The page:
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Mastering Constructive Conversations

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In Stephen Covey’s book, “The 7 Habits of Highly Effective People,” he emphasizes the importance of “Beginning with the end in mind.” The Constructive Conversation guidelines draw inspiration from Covey’s second habit but enhance it by providing a practical framework for implementation. Often, many conversations are driven by problems, accompanied by feelings of frustration, anger, or blame, serving as the initial impetus for engagement.

See Guidelines In Action

In the following webinar video, Patty Jackson, the creator of the 10 Constructive Conversation Guidelines, shares effective utilization of her Clear Inner Focus Table. As you will see, this powerful tool empowers individuals to address and dispel frustrations and fears associated with problems, enabling them to approach conversations with newfound confidence.

The dedicated application of this tool to sculpt clear and purposeful conversations, in combination with her remaining nine conversation guidelines, individuals navigate challenges and seamlessly pivot them into opportunities for personal, professional and relationship growth.

 Listen to the Constructive Conversation Guidelines and See How The Clear Inner Focus Table (C.I.F.T.) is used:

Video Index

0:0012:35 Introduction 

12:3518:43 Guidelines 1-3

18:4324:37 Guidelines 4-5

24:3728:59 Guidelines 6-8

28:5934:40 Guidelines 9 – 10

34:4048:00 The Clear Inner Focus Table (C.I.F.T.) Tool

48:00 – Free Resources & Getting Started Constructive Conversations on Amazon:

Constructive Conversations Guidelines

  1. Begin conversations with your desired result in mind.
  • Do not begin a conversation when you are upset.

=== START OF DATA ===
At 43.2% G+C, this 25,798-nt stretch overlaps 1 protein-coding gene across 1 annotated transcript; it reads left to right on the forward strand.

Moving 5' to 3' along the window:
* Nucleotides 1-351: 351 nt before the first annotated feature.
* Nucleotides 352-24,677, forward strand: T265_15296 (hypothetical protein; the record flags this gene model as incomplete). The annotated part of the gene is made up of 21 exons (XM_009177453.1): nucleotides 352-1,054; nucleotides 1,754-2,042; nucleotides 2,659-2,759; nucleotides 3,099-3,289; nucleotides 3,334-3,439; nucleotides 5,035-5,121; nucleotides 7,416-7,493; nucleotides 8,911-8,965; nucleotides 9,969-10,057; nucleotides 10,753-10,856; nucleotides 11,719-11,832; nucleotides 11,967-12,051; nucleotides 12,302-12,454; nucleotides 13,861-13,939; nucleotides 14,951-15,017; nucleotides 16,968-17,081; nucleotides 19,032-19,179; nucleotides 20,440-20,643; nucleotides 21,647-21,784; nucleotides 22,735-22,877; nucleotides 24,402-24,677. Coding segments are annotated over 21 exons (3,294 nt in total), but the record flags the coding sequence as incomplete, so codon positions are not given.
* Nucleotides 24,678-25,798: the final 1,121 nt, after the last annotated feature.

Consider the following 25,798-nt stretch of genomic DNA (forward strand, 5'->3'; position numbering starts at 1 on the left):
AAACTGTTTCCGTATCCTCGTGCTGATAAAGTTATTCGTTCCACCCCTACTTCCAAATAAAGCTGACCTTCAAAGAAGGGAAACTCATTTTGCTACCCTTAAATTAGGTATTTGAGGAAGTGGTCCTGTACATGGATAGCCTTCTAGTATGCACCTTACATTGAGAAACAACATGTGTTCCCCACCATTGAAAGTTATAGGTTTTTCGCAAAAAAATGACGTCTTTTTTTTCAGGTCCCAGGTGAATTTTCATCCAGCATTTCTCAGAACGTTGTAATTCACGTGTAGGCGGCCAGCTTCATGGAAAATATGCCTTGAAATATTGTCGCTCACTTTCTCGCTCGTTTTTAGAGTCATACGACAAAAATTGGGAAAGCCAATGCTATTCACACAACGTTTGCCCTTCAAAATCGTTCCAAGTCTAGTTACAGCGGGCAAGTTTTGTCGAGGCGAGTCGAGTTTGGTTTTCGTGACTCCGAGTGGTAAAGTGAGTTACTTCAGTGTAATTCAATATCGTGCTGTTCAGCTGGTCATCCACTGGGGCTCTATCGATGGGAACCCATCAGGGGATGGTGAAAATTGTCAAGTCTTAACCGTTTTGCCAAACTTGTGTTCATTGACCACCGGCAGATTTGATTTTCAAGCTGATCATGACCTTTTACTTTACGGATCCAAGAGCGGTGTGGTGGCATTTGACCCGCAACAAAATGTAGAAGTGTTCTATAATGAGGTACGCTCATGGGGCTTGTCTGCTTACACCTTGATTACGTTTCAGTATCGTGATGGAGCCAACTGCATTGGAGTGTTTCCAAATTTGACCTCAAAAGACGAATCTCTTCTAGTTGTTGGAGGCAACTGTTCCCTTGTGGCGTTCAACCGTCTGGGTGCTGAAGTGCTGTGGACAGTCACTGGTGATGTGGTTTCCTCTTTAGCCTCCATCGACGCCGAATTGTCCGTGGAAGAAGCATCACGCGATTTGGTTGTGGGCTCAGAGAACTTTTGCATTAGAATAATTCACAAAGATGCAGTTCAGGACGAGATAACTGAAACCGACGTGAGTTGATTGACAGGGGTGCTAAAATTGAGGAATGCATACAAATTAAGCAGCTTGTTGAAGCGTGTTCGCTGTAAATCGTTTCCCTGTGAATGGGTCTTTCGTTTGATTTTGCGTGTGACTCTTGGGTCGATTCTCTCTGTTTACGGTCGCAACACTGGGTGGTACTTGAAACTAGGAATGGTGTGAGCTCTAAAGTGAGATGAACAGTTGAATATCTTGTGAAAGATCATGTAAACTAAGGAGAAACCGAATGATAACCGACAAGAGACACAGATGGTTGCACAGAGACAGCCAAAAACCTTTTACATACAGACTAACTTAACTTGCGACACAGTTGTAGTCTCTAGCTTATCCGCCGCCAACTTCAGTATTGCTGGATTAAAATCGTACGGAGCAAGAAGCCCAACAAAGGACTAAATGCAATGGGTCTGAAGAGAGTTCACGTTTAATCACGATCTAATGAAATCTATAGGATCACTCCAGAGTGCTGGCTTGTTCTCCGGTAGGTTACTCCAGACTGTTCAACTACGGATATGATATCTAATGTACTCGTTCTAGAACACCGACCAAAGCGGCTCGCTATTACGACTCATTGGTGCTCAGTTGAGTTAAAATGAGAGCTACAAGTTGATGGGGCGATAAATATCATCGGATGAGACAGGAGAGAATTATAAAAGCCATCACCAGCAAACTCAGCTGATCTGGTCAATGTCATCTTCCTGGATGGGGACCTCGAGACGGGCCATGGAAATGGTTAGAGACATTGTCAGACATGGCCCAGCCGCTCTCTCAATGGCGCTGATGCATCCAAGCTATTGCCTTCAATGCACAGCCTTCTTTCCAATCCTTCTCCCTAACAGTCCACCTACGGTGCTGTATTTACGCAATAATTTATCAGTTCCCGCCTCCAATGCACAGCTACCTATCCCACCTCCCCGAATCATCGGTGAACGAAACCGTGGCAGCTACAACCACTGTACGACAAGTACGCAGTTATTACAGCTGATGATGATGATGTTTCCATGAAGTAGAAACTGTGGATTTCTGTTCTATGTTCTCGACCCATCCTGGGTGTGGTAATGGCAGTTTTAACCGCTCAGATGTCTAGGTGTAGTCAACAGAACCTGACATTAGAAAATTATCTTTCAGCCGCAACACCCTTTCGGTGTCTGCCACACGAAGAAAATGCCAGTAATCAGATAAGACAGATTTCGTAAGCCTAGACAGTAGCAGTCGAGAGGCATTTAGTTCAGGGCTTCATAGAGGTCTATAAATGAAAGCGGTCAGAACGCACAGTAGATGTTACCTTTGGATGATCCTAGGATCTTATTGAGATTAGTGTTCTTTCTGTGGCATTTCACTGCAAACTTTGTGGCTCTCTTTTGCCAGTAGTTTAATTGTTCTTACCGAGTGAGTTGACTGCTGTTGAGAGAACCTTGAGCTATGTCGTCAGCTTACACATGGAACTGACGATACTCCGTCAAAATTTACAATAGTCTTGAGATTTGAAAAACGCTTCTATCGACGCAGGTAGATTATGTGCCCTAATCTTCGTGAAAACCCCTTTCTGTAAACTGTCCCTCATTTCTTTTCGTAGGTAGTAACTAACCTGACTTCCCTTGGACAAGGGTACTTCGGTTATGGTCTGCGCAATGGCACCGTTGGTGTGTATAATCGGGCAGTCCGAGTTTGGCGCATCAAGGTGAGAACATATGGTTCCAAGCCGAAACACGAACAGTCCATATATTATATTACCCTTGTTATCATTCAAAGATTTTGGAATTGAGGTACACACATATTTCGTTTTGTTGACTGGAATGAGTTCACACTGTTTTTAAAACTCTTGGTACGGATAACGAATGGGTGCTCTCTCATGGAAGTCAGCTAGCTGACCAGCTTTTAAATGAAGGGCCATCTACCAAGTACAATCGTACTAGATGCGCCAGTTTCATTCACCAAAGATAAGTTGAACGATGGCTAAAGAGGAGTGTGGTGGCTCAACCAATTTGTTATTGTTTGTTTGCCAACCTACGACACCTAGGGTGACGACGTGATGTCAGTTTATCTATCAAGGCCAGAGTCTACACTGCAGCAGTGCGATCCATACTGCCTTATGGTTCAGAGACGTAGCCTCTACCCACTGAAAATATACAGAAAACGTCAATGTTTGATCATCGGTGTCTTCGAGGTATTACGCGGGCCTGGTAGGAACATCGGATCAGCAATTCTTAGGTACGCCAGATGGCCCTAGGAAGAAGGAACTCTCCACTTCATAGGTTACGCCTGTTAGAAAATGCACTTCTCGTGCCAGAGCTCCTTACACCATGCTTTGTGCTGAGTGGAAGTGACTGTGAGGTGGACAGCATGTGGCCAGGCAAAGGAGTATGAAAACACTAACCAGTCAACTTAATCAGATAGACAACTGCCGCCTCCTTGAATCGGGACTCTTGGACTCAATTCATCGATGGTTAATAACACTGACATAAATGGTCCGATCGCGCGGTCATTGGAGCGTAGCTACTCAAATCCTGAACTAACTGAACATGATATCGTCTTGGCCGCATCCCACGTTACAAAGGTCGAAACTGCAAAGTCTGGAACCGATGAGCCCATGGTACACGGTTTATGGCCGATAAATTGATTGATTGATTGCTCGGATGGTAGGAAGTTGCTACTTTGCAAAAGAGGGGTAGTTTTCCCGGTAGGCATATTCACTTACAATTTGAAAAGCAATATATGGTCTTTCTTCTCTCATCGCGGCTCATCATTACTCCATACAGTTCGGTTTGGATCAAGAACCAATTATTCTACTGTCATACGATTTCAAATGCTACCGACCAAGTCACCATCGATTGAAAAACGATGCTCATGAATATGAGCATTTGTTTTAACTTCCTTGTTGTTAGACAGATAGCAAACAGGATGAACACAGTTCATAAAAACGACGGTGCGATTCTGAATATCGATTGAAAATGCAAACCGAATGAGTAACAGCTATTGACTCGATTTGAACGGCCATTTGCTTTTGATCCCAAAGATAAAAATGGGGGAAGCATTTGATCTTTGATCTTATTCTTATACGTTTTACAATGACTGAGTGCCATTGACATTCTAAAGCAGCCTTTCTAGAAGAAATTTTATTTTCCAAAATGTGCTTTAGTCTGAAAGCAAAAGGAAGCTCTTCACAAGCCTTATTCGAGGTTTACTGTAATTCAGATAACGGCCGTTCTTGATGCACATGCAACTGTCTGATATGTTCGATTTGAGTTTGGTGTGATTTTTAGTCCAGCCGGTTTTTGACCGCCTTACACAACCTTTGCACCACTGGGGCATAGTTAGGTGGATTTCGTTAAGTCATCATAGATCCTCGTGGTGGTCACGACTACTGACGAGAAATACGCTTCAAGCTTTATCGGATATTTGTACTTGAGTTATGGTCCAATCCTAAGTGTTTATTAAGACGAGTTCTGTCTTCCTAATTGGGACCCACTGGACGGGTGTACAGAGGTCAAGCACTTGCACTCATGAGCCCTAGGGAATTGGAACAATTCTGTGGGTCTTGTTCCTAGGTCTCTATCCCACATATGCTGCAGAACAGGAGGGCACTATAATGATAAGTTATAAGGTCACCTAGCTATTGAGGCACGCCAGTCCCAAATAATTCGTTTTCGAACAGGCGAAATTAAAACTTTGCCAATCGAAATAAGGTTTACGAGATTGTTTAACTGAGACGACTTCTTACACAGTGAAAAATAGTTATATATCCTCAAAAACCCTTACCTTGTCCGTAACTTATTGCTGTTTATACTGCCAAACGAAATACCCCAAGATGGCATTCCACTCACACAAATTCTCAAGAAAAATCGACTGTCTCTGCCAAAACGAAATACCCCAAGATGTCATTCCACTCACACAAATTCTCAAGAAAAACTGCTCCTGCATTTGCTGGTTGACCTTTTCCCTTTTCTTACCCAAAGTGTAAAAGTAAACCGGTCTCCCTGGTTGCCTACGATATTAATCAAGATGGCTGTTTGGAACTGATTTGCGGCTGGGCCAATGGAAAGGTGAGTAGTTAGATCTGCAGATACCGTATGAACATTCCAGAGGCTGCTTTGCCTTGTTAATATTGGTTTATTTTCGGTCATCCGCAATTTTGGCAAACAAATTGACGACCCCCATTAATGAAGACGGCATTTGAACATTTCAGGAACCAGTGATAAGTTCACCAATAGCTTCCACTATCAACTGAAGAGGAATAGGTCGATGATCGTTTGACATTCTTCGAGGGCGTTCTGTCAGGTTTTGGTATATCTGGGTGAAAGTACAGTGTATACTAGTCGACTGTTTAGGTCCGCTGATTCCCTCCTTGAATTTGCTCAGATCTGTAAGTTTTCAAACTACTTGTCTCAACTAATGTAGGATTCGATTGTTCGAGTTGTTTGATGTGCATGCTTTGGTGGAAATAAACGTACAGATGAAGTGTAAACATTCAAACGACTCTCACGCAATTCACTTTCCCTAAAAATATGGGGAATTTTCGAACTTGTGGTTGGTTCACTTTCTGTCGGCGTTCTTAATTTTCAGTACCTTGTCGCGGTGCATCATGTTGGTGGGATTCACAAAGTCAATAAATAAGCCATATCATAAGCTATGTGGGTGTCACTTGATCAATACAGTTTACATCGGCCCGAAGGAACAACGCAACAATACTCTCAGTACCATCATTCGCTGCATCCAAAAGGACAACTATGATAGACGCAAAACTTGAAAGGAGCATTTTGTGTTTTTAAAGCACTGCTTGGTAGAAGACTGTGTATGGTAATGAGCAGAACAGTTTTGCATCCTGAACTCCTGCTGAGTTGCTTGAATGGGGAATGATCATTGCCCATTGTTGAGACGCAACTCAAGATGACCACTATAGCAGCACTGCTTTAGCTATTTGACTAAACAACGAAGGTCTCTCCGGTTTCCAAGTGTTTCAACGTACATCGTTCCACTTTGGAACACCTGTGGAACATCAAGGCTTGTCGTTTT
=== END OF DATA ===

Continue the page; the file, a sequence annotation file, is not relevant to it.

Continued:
• Use The Clear Inner Focus Table™* to clear your stress and get focused on the end-result you want.
  1. Schedule time for a Constructive Conversation whenever you want to build connection, work on an issue, or achieve an objective. (Set aside time for the conversations others schedule with you.)
  2. Communicate to gain understanding, find a solution, and move forward.

       Do not:

  • Communicate to prove right and wrong.
  • Communicate to get what you want right away.
  • Assume you know what the other person is thinking.
  1. Focus on kind or solution-based thoughts about yourself and others.
  • Notice what you are thinking about yourself and others. If you find yourself grumbling about others or dwelling in the past problems, use the Forgiveness (Can’t You See) Painful thoughts affect your behavior & filter what you see.
  • Use your words to speak kind thoughts out loud.
  1. Be responsible. Expect others to be the same.
  • Tend to the things you are responsible for. Give others reasonable time and space to do the same.
  • For clarity, use the Define Your Lane of Responsibility Tool*.
  • Let others achieve results their way. If their way breaks an agreement or impedes your ability to take care of yourself or enjoy your life, have a Constructive Conversation. Communicate to gain understanding and create a win-win solution.
  1. Take the time to make plans you agree on
    – win-win solutions.
    Be committed and stick to the plans you make or communicate and renegotiate a new plan before changing directions.
  2. Be accountable. Follow through with your plans and agreements. Hold others accountable to do the same. The Define Your Lane of Responsibility Tool* helps provide the clarity you may need to do this.


Expect mistakes. Embrace them as opportunities to grow individually and together. When mistakes are made:

  1. Forgive. Forgive yourself for not knowing and doing better back then or for putting yourself in the situation. Forgive others for not knowing a better way at that time either. Focus on what you learned and grow forward, applying what you now know.
  2. Make amends. Address the cause of your hurtful behavior – your thoughts, feelings, habits, or beliefs behind your actions. The Clear Inner Focus Table™* can help you do this. Practice doing things differently. This rebuilds trust in yourself and others.
  • If someone has hurt you repeatedly or deeply, it is important to identify what you need to believe that they have addressed the root cause of their behavior, and then communicate these needs to them.
  • Rebuilding trust takes repetition and time.


  1. Practice Self-Care. Knowing what you need and taking care of it is necessary to sustain your energy, remain solution-oriented, and be present in life. When you attend to yourself, you can optimize your life experiences. Looking after yourself is not only an act of self-love but also essential for overall health and wellbeing on all levels – mental, emotional, physical, spiritual and relationship wise.

*All tools bolded and underlined in these guidelines are free to you and can be found at:      

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